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In short, you may come some morning next week, when the hurry will be over ; and, if I am not gone out of town, I will be happy to see you." I don't know what answer I should have made; but she did not give me an opportunity; for a gentleman in a green uniform coming into the box, she immediately made room for him to sit between us. He, after a

. broad stare full in my face, turned his back my way, and sat in that posture all the rest of the evening.

I am not so silly, Mr Mirror, but I can understand the meaning of all this. My lady, it seems, is contented to have some humble friends in the country, whom she does not think worthy of her notice in town; but I am determined to shew her, that I have a prouder spirit than she imagines, and shall not go near her, either in town or country. What is more, my father shan't vote for her friend at next election, if I can help it.

What vexes me beyond every thing else, is, that I had been often telling my aunt and her daughters of the intimate footing I was on with Lady

and what a violent friendship we had for each other ; and so, from envy, perhaps, they used to nick-name me the Countess, and Lady Leonora. Now that they have got this story of the mantua-maker and the playhouse, (for I was so angry I could not conceal it,) I am ashamed to hear the name of a lady of quality mentioned, even if it be only in a book from the circulating library. Do write a paper, Sir, against pride and haughtiness, and people forgetting their country friends and acquaintance, and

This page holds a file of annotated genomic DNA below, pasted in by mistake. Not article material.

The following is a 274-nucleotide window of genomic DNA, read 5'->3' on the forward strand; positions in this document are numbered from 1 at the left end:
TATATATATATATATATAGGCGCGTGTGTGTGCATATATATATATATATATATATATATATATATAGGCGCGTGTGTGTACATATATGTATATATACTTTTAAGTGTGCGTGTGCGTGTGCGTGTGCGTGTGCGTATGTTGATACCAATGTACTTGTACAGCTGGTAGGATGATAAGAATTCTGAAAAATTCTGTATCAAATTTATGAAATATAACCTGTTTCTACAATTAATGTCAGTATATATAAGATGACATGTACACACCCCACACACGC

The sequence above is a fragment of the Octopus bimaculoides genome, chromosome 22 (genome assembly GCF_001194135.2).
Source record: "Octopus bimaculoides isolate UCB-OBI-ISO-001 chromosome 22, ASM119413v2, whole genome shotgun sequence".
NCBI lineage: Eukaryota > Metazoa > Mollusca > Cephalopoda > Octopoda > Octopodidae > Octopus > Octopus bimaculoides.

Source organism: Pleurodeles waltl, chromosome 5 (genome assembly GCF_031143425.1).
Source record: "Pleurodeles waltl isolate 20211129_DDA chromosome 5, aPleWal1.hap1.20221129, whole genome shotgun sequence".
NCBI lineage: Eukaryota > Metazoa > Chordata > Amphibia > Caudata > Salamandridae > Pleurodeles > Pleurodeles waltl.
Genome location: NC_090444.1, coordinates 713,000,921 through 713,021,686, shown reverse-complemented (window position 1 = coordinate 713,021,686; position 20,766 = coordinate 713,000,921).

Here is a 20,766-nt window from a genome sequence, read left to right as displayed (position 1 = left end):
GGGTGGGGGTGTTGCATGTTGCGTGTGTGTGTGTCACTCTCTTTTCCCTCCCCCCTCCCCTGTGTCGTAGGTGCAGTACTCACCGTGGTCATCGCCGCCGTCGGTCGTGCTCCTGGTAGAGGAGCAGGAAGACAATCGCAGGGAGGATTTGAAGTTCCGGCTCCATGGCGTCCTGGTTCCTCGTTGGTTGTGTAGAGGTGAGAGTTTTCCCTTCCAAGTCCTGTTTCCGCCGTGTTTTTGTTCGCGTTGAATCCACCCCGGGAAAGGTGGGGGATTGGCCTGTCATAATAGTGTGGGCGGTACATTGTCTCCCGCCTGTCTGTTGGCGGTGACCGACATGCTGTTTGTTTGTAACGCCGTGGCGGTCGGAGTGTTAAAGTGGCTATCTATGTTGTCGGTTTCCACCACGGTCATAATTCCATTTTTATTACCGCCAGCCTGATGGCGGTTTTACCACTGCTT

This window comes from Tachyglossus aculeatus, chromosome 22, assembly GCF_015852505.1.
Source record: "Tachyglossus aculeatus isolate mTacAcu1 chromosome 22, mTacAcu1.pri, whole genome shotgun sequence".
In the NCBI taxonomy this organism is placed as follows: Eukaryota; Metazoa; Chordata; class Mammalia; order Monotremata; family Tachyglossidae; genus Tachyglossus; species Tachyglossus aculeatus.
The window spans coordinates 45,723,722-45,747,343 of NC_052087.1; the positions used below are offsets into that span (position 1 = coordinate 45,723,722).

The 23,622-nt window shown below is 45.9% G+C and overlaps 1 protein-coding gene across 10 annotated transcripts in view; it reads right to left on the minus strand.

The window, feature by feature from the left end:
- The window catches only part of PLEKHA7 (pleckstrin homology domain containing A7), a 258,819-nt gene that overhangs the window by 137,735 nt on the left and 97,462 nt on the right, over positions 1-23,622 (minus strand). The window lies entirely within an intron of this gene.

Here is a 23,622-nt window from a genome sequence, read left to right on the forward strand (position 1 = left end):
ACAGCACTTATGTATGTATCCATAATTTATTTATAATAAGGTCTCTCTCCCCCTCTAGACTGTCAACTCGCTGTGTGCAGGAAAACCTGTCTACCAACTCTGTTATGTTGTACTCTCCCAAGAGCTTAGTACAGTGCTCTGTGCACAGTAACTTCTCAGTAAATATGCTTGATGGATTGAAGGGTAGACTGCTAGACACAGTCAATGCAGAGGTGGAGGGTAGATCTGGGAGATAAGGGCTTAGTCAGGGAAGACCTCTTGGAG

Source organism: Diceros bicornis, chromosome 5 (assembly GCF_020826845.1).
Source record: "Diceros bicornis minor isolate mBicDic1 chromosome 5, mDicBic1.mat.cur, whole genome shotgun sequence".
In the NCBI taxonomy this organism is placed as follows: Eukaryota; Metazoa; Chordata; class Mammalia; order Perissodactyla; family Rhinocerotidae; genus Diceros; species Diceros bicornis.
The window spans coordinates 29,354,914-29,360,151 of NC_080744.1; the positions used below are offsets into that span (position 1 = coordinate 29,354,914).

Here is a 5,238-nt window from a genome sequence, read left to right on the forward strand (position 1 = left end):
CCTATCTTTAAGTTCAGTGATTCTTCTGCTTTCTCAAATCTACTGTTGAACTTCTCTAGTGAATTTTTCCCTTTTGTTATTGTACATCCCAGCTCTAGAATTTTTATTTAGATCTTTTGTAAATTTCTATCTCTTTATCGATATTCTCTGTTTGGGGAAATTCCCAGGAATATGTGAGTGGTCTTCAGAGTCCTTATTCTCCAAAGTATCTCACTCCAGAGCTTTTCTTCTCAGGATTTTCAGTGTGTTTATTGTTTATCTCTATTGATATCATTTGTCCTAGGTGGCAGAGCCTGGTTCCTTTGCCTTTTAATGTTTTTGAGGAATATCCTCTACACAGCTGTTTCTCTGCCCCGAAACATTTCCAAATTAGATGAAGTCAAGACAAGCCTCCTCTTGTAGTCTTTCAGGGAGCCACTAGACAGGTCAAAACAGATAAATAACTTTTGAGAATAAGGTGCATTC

you
will

very much oblige
Yours, &c.
ELIZABETH HOMESPUN.

P. S. My uncle's partner, the young gentleman I mentioned above, takes my part when my cousins joke upon intima

cies with great folks; I think he is a much genteeler and better bred man than I took him for at first.

No. 54. SATURDAY, July 31, 1779.

Among the letters of my correspondents, I have been favoured with several containing observations on the conduct and success of my paper. Of these, some recom

, mend subjects of criticism as of a kind that has been extremely popular in similar periodical publications, and on which, according to them, I have dwelt too little. Others complain, that the critical papers I have published were written in a style and manner too abstruse and technical for the bulk of my readers; and desire me to remember, that, in a performance addressed to the world, only the language of the world should be used.

I was last night in a company where a piece of conversation-criticism took place, which, as the speakers were vell-bred per

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sons of both sexes, was necessarily of the familiar kind. As an endeavour, therefore, to please both the above-mentioned correspondents, I shall set down, as nearly as I can recollect, the discourse of the company. It turned on the tragedy of Zara, at the representation of which all of them had been present a few evenings ago.

It is remarkable,” said Mr “ what an æra of improvement in the French drama may be marked from the writings of M. de Voltaire. The cold

. and tedious declamation of the former French tragedians he had taste enough to see was not the language of passion, and genius enough to execute his pieces in a different manner.

He retained the eloquence of Corneille, and the tenderness of Racine; but he never suffered the first to swell into bombast, nor the other to sink into languor. He accompanied them with the force and energy of our Shakespeare,

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